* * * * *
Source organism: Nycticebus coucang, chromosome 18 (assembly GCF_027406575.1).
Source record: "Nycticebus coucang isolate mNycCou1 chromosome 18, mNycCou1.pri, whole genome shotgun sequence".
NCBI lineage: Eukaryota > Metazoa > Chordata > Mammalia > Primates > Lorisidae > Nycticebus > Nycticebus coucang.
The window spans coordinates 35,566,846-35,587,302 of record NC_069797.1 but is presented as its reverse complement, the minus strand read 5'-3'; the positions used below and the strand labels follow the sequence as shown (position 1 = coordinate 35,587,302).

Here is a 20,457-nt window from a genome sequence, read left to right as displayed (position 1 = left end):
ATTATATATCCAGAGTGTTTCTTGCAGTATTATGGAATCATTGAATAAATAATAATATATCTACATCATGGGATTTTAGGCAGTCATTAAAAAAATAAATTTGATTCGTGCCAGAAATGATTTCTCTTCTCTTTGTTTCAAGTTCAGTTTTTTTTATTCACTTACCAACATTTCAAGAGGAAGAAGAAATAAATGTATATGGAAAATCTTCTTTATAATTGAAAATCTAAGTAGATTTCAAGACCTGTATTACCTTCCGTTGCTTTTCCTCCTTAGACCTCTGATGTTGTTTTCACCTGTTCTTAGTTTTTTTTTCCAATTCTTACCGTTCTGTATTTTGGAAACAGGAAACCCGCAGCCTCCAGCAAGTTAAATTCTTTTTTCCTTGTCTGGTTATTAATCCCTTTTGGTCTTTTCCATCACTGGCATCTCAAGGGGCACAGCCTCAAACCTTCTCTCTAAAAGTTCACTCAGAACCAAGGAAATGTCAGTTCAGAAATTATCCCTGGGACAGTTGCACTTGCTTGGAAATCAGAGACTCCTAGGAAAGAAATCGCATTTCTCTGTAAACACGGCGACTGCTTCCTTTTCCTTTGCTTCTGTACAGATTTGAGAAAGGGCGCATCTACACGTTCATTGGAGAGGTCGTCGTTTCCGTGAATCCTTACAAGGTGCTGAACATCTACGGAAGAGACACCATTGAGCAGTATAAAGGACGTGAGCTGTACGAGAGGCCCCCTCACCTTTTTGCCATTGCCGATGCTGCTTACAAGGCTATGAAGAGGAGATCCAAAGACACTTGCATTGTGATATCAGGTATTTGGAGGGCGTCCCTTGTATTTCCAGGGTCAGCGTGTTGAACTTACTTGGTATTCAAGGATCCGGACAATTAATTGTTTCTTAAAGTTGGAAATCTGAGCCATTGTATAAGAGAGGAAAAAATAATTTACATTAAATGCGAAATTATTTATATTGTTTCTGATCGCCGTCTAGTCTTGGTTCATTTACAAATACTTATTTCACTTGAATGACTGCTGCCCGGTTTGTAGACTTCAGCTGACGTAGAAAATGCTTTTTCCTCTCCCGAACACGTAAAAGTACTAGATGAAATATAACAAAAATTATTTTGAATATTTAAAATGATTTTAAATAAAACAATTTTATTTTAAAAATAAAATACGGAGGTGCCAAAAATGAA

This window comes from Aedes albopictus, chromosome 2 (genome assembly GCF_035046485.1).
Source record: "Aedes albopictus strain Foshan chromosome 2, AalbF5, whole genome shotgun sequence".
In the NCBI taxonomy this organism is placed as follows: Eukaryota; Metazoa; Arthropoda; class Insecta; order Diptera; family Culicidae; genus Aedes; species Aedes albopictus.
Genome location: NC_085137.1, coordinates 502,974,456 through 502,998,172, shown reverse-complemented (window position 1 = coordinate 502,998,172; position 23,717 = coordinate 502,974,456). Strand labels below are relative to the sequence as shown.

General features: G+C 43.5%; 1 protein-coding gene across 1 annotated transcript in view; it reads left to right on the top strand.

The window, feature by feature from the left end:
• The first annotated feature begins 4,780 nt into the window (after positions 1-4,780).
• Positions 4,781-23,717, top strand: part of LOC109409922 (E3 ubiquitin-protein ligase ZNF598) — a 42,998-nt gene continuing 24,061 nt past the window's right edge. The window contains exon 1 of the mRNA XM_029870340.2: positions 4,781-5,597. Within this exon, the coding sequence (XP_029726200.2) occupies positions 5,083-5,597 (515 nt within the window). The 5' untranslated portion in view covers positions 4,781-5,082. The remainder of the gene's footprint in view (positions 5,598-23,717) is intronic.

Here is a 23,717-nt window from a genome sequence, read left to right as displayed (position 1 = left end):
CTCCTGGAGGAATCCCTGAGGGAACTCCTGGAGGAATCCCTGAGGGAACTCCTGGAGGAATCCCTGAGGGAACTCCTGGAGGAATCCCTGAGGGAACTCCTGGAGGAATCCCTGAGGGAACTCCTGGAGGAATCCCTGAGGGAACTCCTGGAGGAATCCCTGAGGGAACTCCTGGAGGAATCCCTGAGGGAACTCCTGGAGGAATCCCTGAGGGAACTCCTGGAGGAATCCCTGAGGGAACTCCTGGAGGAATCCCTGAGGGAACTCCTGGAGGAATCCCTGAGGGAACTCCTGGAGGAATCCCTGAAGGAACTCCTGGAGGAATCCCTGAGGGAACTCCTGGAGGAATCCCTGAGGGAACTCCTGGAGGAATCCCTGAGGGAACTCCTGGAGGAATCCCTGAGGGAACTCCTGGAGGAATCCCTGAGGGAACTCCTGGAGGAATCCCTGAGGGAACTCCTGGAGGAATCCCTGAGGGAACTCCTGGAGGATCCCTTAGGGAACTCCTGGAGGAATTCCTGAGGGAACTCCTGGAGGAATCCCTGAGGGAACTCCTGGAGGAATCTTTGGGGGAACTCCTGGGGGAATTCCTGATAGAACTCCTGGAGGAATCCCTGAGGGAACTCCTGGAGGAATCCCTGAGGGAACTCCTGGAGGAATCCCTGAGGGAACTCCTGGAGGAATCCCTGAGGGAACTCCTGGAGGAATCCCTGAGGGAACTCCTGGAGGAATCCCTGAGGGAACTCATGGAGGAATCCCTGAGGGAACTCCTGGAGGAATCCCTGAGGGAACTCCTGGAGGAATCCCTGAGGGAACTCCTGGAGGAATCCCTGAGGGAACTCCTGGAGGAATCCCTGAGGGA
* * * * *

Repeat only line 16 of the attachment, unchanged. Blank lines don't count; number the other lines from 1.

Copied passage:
CTCCTGGAGGAATCCCTGAGGGAACTCCTGGAGGAATCCCTGAGGGAACTCCTGGAGGAATCCCTGAGGGAACTCCTGGAGGAATCCCTGAGGGAACTCCTGGAGGAATCCCTGAGGGAACTCCTGGAGGAATCCCTGAGGGAACTCCTGGAGGAATCCCTGAGGGAACTCCTGGAGGAATCCCTGAGGGAACTCCTGGAGGAATCCCTGAGGGAACTCCTGGAGGAATCCCTGAGGGAACTCCTGGAGGAATCCCTGAGGGAACTCCTGGAGGAATCCCTGAGGGAACTCCTGGAGGAATCCCTGAAGGAACTCCTGGAGGAATCCCTGAGGGAACTCCTGGAGGAATCCCTGAGGGAACTCCTGGAGGAATCCCTGAGGGAACTCCTGGAGGAATCCCTGAGGGAACTCCTGGAGGAATCCCTGAGGGAACTCCTGGAGGAATCCCTGAGGGAACTCCTGGAGGAATCCCTGAGGGAACTCCTGGAGGATCCCTTAGGGAACTCCTGGAGGAATTCCTGAGGGAACTCCTGGAGGAATCCCTGAGGGAACTCCTGGAGGAATCTTTGGGGGAACTCCTGGGGGAATTCCTGATAGAACTCCTGGAGGAATCCCTGAGGGAACTCCTGGAGGAATCCCTGAGGGAACTCCTGGAGGAATCCCTGAGGGAACTCCTGGAGGAATCCCTGAGGGAACTCCTGGAGGAATCCCTGAGGGAACTCCTGGAGGAATCCCTGAGGGAACTCATGGAGGAATCCCTGAGGGAACTCCTGGAGGAATCCCTGAGGGAACTCCTGGAGGAATCCCTGAGGGAACTCCTGGAGGAATCCCTGAGGGAACTCCTGGAGGAATCCCTGAGGGA